Since 1958 under National party rule, Black men had to carry passbooks on their person at all times, with Black women subjected to the law in 1963 despite the protest movements like the African National Congress Women’s League (ANCWL) in 1950, and the women’s march to the Union Buildings in August 1956, now commemorated each year as Women’s Day.

In a country riddled with crime, police were more interested in arresting pass offenders than criminals.

I grew up seeing long queues of people with police vans lined up outside train stations and bus terminuses while police officers checked the indigenous people’s reference books. Here, in their own country, those without the necessary authorisation were packed into police vans to be shipped off to so-called “Homelands” which were foreign to them. Sadly, these scenes were so everyday that they hardly registered with many people – the Afrikaans expression “sienende blind, en hoorende doof” comes to mind [the sighted blind, and the hearing deaf) – a bit like: there are none so blind as those who do not want to see, or hear, and there were enough of those in South Africa.

In 1960 the former Chief Luthuli, president of the African National Congress, encouraged Blacks to burn their passbooks “in an orderly manner.” The 1959 breakaway group from the ANC, the Pan Africanist Congress led by Robert Subukwe, put out a similar call that led to people presenting themselves at police stations where they burned their passes. In Sharpeville, this action was met with a hail of police gunfire in which over 70 protesters lost their lives.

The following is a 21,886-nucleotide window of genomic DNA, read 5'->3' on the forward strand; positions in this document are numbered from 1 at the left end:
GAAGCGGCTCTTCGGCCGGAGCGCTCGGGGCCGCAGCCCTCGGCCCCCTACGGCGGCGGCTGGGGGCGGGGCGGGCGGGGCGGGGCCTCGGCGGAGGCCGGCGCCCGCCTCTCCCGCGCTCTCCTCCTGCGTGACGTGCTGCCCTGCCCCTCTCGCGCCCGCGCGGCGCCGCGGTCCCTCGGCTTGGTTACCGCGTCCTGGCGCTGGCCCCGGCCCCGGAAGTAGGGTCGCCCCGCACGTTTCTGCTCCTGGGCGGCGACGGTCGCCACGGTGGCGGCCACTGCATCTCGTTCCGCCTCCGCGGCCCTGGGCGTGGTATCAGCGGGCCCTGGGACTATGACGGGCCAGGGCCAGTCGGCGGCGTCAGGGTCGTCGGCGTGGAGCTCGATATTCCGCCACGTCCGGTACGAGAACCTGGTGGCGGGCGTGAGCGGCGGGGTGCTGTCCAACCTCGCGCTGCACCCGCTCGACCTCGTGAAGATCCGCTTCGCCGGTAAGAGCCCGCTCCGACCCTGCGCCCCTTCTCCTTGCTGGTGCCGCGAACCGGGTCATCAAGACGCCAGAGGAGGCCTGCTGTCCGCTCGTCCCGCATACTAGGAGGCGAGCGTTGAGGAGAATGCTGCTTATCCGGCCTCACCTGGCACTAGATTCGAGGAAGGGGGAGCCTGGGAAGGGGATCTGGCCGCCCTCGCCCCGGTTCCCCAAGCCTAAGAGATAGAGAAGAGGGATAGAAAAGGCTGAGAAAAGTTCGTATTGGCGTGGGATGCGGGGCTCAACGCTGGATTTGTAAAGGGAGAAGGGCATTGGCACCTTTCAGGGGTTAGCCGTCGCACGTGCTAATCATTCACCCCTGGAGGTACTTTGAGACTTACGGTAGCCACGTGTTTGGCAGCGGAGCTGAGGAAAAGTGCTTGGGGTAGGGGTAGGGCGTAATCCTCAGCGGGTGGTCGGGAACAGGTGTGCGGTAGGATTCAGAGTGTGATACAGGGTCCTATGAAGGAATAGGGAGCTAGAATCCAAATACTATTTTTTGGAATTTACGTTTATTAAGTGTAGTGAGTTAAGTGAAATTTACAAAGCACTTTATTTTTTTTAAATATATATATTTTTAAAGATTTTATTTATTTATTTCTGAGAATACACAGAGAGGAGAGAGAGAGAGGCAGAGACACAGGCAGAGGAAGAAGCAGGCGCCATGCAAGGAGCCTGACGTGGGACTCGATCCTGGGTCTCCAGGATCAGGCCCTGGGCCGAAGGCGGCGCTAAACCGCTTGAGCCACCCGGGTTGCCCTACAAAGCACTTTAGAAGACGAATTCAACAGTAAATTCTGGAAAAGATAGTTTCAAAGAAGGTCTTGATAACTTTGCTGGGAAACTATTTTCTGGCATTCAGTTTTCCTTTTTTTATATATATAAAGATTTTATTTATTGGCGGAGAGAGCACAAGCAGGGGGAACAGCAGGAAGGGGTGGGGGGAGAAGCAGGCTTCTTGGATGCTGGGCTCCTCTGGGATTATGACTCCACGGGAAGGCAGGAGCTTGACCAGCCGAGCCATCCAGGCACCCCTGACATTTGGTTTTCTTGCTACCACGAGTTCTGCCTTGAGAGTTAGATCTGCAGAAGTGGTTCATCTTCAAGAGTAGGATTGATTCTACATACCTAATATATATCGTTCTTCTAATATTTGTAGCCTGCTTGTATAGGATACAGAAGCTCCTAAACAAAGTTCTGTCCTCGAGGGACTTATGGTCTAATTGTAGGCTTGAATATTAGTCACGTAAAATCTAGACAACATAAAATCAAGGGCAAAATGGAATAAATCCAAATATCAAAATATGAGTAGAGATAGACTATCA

I counted nearly 30 bodies in this photo taken after the shooting; many people were shot in the back while attempting to flee from the withering onslaught.

Within a week, the PAC organised one of the country’s largest protest marches when tens of thousands of Blacks walked from Langa to Cape Town – the 20-kilometre-long trip included the still-under-construction Settler’s Way highway and the scenic De Waal Drive route along which the crowd snaked its way around the base of Devil’s Peak into the Mother City to present themselves for arrest at police HQ in Caledon Square.

Part of the gathering crowd awaiting arrest in front of police HQ, Caledon Square.

Seeing these brave people march along De Wall Drive must have been a stirring sight. Leading the way was the University of Cape Town student Phillip Kgosana (at a time when indigenous people were still allowed to attend the country’s premier educational institution). Kgosana, loath to lead “corpses to a new Africa”, called off the march outside police HQ when police promised him a meeting with Minister of Police JM Erasmus. Instead of meeting Erasmus, the police arrested Kgosana once the crowd dispersed.